Against Swimsuits

All of them

Thomas Barwick/DigitalVision/Getty Images
Clare Coffey

Many of us are currently suffering under the kind of heat that feels capable of sizzling the sweat off your body, leaving only the salt. When we are not turned into human lithium mines, we are something worse: sticky. The only possible response for those who are able is to escape. Ideally to the sea, or failing that, the lake, the river, the creek, the pool, or the hose.

Ah! You are surely thinking. What a good idea! If only I had remembered to buy a swimsuit this year. I must check and see if Old Navy still has anything.

Wrong! You do not need to buy a swimsuit. For years Big Swimsuit has inculcated this delusion in our minds, to our detriment and their gain. They have played us for absolute fools.

Let’s start with the obvious: the glaring deficiencies of the actually existing bathing suit. Most bikinis are not really made for swimming. Every year, you see groups of girls timidly venturing out into the surf, holding their tops and adjusting their bottoms with every passing swell. This is not because women are naturally subject to some poltroonish fear of the sea. It is because the construction of most bikinis is too flimsy to allow aggressive engagement with the water unless you are clutching your tits.

One-pieces have their own set of problems. The drying fabric clings to your stomach unpleasantly, they are annoying to pee in, and most are still cut either right up to or well over the line of the crotch. You can make sure you are always shaved or waxed before stepping out in your suit, or you can decide that society’s standards are at fault and treat the whole issue with blithe unconcern. But I maintain that you should neither have to commit to a fiddly shave job nor embrace a full scale 1970s child of nature philosophy in order to swim. Don’t even suggest a skirtini, which drag too much in the water, and feel like a concession to the kind of tedious modesty blogger who will be leveraging her exvangelical journey into a boutique consulting firm in three years.

All varieties of swimsuits share a fundamental problem: they make you think about your body and its relation to clothes. They make you actively maintain the equilibrium of that relationship. But the sea (or its lesser manifestations) is not where you go to check your halter top or pull down fabric over your crotch. It is where you go to fling yourself into the currents and waves and let all sense of the individual body and its burdens dissolve into the glorious waters from whence we came.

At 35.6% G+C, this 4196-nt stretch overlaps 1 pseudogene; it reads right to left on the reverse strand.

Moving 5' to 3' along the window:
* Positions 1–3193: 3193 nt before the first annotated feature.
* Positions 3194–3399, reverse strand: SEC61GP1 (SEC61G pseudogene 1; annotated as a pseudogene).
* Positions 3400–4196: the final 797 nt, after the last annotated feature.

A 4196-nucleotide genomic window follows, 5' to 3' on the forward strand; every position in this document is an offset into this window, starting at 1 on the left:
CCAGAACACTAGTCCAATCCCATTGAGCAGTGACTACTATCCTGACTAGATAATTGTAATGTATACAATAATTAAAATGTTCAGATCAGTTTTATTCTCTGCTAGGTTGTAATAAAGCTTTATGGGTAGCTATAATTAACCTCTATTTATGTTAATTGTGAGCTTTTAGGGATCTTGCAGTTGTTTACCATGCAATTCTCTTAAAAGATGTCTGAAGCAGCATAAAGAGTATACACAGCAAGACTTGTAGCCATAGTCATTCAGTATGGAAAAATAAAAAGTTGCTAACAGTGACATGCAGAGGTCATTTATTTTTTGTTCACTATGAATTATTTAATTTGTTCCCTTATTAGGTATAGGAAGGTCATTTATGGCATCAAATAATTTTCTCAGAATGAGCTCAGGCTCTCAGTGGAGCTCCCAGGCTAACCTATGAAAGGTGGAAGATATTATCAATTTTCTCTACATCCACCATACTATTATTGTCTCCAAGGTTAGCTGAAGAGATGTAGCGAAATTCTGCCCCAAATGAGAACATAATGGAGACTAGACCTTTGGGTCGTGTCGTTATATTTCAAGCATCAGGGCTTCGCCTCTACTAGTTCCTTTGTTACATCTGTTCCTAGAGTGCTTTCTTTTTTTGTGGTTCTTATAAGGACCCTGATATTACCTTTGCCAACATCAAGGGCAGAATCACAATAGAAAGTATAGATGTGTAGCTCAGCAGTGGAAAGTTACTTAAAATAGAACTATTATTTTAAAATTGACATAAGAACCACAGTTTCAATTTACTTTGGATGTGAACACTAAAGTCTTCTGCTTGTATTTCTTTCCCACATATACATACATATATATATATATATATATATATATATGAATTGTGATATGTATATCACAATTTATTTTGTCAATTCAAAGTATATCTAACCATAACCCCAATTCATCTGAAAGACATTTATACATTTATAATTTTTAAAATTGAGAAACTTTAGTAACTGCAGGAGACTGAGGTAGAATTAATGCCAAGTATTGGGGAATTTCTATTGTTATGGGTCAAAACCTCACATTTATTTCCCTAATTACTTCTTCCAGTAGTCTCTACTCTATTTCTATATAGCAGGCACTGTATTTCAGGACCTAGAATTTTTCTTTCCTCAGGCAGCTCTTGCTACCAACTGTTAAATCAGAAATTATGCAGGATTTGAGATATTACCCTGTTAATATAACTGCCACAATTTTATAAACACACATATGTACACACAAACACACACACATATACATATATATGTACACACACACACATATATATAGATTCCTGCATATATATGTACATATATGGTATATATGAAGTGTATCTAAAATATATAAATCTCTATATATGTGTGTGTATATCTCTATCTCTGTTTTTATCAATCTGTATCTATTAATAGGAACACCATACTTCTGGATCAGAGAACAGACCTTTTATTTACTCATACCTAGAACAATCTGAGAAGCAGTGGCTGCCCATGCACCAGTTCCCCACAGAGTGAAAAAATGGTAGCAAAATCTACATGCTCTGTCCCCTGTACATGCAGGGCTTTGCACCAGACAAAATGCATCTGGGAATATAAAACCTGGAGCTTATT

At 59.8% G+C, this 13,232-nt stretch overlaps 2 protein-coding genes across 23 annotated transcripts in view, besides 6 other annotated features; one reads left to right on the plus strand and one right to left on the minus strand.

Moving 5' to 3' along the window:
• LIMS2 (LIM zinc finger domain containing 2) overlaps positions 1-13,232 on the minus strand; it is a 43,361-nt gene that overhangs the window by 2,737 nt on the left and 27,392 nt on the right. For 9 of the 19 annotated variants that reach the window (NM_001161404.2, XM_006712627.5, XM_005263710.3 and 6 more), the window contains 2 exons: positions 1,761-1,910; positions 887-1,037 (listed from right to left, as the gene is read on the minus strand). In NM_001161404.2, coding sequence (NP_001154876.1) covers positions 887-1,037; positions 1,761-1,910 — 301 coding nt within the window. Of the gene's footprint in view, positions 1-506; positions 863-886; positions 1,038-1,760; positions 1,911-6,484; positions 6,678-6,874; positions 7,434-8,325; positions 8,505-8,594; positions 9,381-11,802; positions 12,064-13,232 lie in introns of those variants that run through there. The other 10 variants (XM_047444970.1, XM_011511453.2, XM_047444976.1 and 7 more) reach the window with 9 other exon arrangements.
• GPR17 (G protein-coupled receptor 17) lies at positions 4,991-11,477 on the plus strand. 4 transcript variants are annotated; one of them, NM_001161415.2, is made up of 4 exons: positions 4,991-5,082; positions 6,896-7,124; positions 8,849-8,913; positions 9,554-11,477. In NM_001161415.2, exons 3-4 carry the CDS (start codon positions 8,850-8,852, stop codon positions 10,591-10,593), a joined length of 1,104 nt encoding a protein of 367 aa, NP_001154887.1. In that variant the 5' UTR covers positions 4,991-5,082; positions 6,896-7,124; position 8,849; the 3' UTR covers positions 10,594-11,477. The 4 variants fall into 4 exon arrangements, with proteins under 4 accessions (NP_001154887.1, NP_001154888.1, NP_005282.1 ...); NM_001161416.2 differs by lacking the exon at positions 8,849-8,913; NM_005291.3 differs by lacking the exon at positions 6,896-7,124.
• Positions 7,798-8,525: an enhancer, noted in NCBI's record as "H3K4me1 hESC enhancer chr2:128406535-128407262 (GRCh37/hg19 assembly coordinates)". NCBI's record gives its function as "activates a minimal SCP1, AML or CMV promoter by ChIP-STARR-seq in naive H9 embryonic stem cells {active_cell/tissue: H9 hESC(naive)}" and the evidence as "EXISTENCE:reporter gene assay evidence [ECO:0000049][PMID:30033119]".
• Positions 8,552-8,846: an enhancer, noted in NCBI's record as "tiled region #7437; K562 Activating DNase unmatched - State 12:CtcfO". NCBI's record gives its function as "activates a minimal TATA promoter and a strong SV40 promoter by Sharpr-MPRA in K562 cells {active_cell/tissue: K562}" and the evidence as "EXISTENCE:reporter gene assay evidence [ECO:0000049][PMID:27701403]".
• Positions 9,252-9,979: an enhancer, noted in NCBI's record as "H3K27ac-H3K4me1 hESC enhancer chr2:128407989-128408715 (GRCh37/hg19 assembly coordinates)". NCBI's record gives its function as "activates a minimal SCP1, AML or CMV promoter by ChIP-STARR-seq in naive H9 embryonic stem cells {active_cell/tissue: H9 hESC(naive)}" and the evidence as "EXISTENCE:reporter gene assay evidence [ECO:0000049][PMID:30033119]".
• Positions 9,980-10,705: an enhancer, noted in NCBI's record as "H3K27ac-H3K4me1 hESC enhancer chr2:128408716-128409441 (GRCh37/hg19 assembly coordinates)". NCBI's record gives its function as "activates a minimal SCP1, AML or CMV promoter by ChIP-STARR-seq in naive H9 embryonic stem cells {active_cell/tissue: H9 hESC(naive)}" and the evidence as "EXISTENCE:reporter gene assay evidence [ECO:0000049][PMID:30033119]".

Some people do not want to do this. Some people just want to lie on the beach and read and look nice. They are wrong, but that’s fine. These people still deserve a better experience. Even on the leggy models paid to be a human hanger, bikini bottoms look like a weird diaperish blob. If you have any kind of major league breasts, bikini tops are a cruel joke. Skinny or fat, muscular or voluptuous or all of the above, a bikini was not designed to flatter your lovely body. It is a hostile standard you can only fail to meet in your own particular way. And Instagram one-pieces never look like they do on Instagram. There is a much wider and more inventive world of sarongs and caftans, crop tops and body chains, loungewear and slips, if being Ava Gardner in a beach chair is your goal. And these have not engendered whole cottage industries of anxious preparatory rituals or anxiety soothing content.

All bodies are bikini bodies; yes, this is true. However, selling me a flimsier version of underwear in which to play public sports and telling me I’m the idiot for being self-conscious feels like pissing on my leg and telling me it’s raining.

Swimming is a physical activity. If we need to buy a whole special outfit ostensibly for the purpose of participating in this activity, it should at the very least get five stars as performance wear. Swimsuits, by and large, do not.

However, many of us do already own quality performance wear. For the last few years, I have swum (a lot) in a black sports bra and a pair of Nike short shorts. They dry as fast as any swimsuit I’ve had. They look fine and unremarkable. They last longer, are cheaper relative to quality at pretty much every price point, and are usable all year round. Best of all, they are always there. When the unexpected invitation to California comes, I never have to think about whether last year’s swimsuit still fits or is worn out, whether they’re still selling the half I lost, whether I’ll be able to find a new one, and whether I’ll like anything in style. I never have to stand semi-nude under Target lighting, trying on something that inexplicably has stupid little bows on it this year. It’s just a sports bra and shorts. I wear it every day. I’m ready to go.

This self-assembled swimsuit can be modified according to your own finicky preferences. Bike shorts? Board shorts? Rash guards? Do what you want. Or if you want to keep buying swimsuits, I suppose I cannot stop you. Just please, do not buy them because you believe anything about the yearly ritual surrounding these poorly made triumphs of advertising is necessary. Take the plunge. Be free. You have nothing to lose but your triangle top, and that already washed away in a wave.

Clare Coffey currently resides in Idaho.